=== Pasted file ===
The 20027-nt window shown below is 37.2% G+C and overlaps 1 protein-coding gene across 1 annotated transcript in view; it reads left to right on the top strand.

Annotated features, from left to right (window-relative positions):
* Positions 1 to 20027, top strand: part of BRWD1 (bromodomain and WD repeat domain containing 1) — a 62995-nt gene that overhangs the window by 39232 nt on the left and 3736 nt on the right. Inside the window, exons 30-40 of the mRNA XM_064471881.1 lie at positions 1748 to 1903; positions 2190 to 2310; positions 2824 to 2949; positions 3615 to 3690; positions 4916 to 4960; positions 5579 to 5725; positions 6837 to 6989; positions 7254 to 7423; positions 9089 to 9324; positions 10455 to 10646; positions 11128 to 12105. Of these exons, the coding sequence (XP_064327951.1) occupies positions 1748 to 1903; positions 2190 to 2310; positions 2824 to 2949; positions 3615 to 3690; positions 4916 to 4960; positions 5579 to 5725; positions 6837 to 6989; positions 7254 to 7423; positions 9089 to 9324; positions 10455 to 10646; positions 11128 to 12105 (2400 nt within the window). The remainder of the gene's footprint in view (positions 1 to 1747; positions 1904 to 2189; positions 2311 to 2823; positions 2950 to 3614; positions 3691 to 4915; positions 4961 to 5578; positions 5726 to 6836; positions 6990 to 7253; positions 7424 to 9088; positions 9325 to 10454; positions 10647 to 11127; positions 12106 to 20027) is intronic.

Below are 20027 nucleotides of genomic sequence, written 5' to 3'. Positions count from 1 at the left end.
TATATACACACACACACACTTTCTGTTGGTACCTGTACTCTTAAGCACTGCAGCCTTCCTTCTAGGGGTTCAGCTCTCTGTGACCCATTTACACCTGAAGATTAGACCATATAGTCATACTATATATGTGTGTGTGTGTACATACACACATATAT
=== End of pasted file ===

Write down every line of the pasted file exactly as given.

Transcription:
The 20027-nt window shown below is 37.2% G+C and overlaps 1 protein-coding gene across 1 annotated transcript in view; it reads left to right on the top strand.

Annotated features, from left to right (window-relative positions):
* Positions 1 to 20027, top strand: part of BRWD1 (bromodomain and WD repeat domain containing 1) — a 62995-nt gene that overhangs the window by 39232 nt on the left and 3736 nt on the right. Inside the window, exons 30-40 of the mRNA XM_064471881.1 lie at positions 1748 to 1903; positions 2190 to 2310; positions 2824 to 2949; positions 3615 to 3690; positions 4916 to 4960; positions 5579 to 5725; positions 6837 to 6989; positions 7254 to 7423; positions 9089 to 9324; positions 10455 to 10646; positions 11128 to 12105. Of these exons, the coding sequence (XP_064327951.1) occupies positions 1748 to 1903; positions 2190 to 2310; positions 2824 to 2949; positions 3615 to 3690; positions 4916 to 4960; positions 5579 to 5725; positions 6837 to 6989; positions 7254 to 7423; positions 9089 to 9324; positions 10455 to 10646; positions 11128 to 12105 (2400 nt within the window). The remainder of the gene's footprint in view (positions 1 to 1747; positions 1904 to 2189; positions 2311 to 2823; positions 2950 to 3614; positions 3691 to 4915; positions 4961 to 5578; positions 5726 to 6836; positions 6990 to 7253; positions 7424 to 9088; positions 9325 to 10454; positions 10647 to 11127; positions 12106 to 20027) is intronic.

Below are 20027 nucleotides of genomic sequence, written 5' to 3'. Positions count from 1 at the left end.
TATATACACACACACACACTTTCTGTTGGTACCTGTACTCTTAAGCACTGCAGCCTTCCTTCTAGGGGTTCAGCTCTCTGTGACCCATTTACACCTGAAGATTAGACCATATAGTCATACTATATATGTGTGTGTGTGTACATACACACATATAT